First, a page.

Alzheimer's Disease Research - Current Award
Karl Herrup, Ph.D.
Piscataway, NJ, United States
Title: Glutamine as a Neuroprotective Agent in Alzheimer’s Disease Therapy
Non-Technical Title: Glutamine as a Novel Treatment for Alzheimer's Disease
Duration: July 1, 2012 - June 30, 2015
Award Type: Standard
Award Amount: $300,000
Glutamine is a simple amino acid that has been clinically proven to provide tissue protection under the stress of chemo or radiation therapy as well as after intestinal surgery. Surprisingly, this effect has never been studied to any degree in the nervous system to determine if neurons can be similarly protected from neurodegeneration, as in Alzheimer's disease. Dr. Karl Herrup and colleagues have developed preliminary data to show that this is likely, and they propose a series of experiments both in tissue culture and in mouse models to move this idea as rapidly as possible towards its application in human beings.
The central hypothesis of this study is that glutamine has the potential to become a potent agent in the prevention and treatment of Alzheimer's disease (AD). This innovative concept has strong roots in the clinical and biological literature and is solidly supported by both cell culture and animal studies performed in the laboratory of Dr. Karl Herrup. The experiments are designed to test this idea first in laboratory-grown cells by studying the ability of different glutamine concentrations to block the effects of AD-specific toxins such as the amyloid-beta protein, as well as oxidants like hydrogen peroxide. Based on the results from these studies, the work will be extended into living mice to ask whether oral glutamine can stop the development of Alzheimer’s-like pathology in animals that carry genes that promote Alzheimer’s disease in humans. The study will then combine glutamine with other agents known to reduce the risk of AD, specifically two common “NSAID” drugs, ibuprofen and naproxen. One of the most innovative aspects of this proposal is its simplicity. Glutamine has a long history of use in internal medicine and oncology, but its protective properties have never been seriously examined with respect to degenerative diseases of the nervous system, either alone or in conjunction with other drugs. With parallel approaches in tissue culture and in live animals, the study is designed to create a strong platform from which to ask whether combinatorial therapies can be developed that would provide the beneficial effects of NSAIDs, but at the lower doses that would be both effective and well tolerated in humans. The successful execution of the study will provide a solid set of observations that could rapidly be advanced to clinical testing, since glutamine is known to be well tolerated and safe.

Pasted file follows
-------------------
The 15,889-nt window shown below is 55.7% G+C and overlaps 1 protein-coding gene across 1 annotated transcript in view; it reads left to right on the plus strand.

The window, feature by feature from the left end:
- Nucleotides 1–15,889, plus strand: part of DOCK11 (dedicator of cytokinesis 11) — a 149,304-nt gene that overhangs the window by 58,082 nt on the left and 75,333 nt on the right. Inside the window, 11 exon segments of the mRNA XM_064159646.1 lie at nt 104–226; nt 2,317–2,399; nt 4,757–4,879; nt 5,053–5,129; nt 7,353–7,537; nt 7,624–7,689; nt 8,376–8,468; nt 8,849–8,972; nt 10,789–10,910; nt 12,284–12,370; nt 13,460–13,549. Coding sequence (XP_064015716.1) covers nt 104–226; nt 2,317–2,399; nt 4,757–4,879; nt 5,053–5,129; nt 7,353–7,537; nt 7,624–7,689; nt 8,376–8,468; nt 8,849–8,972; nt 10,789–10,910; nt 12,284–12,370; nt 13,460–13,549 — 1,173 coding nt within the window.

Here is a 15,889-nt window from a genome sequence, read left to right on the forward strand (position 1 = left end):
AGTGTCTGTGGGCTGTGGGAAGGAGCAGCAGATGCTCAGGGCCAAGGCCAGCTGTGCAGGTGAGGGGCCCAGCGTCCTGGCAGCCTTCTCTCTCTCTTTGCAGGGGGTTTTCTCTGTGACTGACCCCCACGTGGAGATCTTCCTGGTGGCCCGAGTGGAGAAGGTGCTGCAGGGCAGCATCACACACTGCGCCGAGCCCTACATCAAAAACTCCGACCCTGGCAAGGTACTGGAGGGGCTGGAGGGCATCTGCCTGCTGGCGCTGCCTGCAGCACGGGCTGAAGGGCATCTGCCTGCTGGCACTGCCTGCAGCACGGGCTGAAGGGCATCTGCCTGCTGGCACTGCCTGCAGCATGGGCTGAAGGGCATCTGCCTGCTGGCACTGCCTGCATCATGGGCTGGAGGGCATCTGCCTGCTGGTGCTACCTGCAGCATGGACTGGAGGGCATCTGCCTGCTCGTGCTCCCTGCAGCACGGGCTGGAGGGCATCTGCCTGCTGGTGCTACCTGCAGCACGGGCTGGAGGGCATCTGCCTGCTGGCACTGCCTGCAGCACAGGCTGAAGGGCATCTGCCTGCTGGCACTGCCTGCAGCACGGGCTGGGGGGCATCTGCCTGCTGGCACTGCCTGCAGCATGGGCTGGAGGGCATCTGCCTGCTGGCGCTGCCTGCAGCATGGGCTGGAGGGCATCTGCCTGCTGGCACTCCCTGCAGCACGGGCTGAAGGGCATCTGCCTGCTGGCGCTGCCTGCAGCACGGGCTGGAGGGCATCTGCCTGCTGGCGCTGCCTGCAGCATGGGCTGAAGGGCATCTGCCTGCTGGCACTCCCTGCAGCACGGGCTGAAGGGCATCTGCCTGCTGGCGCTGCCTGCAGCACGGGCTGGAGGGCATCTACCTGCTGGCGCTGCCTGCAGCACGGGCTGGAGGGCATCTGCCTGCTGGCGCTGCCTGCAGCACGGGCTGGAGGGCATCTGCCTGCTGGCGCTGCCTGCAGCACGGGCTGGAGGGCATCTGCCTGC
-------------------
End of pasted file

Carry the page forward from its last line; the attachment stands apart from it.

Karl Herrup is a Professor and Chair of the Department of Neuroscience and Cell Biology at Rutgers University, a position he has held since 2006. He received his Bachelor’s degree from Brandeis University in Waltham, MA and his Ph.D. in Neuroscience from Stanford University in 1974. After two postdoctoral fellowships—in neurogenetics at Children’s Hospital/Harvard Medical School in Boston, MA, and in neuropharmacology at the Biozentrum in Basel, Switzerland—he joined the faculty of the Human Genetics Department of Yale Medical School in 1978. He became Director of the Division of Developmental Neurobiology at the E. K. Shriver Center in Waltham, MA in 1988. In 1992 he moved to Case Western Reserve University Medical School and University Hospitals of Cleveland where he directed the Alzheimer’s Center from 1999 through 2005. In 2006 he moved to the Piscataway/New Brunswick campus of Rutgers University where he is Professor and Chair of the Department of Cell Biology and Neuroscience. In July 2012, he will move to Hong Kong to become the Head of Life Sciences at Hong Kong University of Science and Technology. His research has focused on the mechanisms that lead to the death of neurons during normal development and during disease. In recent years he has focused on the unexpected role played by cell cycle re-activation in neuronal cell death.